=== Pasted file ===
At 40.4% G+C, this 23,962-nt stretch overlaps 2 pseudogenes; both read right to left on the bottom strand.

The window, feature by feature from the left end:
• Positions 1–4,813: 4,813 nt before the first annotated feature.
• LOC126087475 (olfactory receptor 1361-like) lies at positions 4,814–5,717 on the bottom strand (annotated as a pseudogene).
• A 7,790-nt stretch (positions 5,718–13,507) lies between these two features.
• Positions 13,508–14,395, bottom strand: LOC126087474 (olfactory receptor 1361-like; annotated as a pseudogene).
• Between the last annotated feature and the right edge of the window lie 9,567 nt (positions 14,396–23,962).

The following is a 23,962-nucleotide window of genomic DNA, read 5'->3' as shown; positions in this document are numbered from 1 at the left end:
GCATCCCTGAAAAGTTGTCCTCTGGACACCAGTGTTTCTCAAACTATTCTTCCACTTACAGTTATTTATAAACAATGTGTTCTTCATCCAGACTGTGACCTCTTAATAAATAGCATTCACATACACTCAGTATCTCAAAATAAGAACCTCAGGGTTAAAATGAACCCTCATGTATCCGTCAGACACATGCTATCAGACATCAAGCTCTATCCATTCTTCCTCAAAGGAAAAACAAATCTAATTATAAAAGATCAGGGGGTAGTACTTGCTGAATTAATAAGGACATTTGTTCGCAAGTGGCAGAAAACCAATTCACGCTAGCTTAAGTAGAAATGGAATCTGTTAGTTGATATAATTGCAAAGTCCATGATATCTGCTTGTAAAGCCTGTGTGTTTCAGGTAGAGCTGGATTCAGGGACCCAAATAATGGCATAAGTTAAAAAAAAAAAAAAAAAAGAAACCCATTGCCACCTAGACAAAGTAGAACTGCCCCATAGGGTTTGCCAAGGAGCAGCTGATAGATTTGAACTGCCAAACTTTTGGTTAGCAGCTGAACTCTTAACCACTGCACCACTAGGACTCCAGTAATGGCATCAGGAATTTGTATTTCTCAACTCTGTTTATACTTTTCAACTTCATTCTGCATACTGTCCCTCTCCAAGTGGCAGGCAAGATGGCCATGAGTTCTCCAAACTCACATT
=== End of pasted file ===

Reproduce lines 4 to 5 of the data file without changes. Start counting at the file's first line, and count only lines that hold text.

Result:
• LOC126087475 (olfactory receptor 1361-like) lies at positions 4,814–5,717 on the bottom strand (annotated as a pseudogene).
• A 7,790-nt stretch (positions 5,718–13,507) lies between these two features.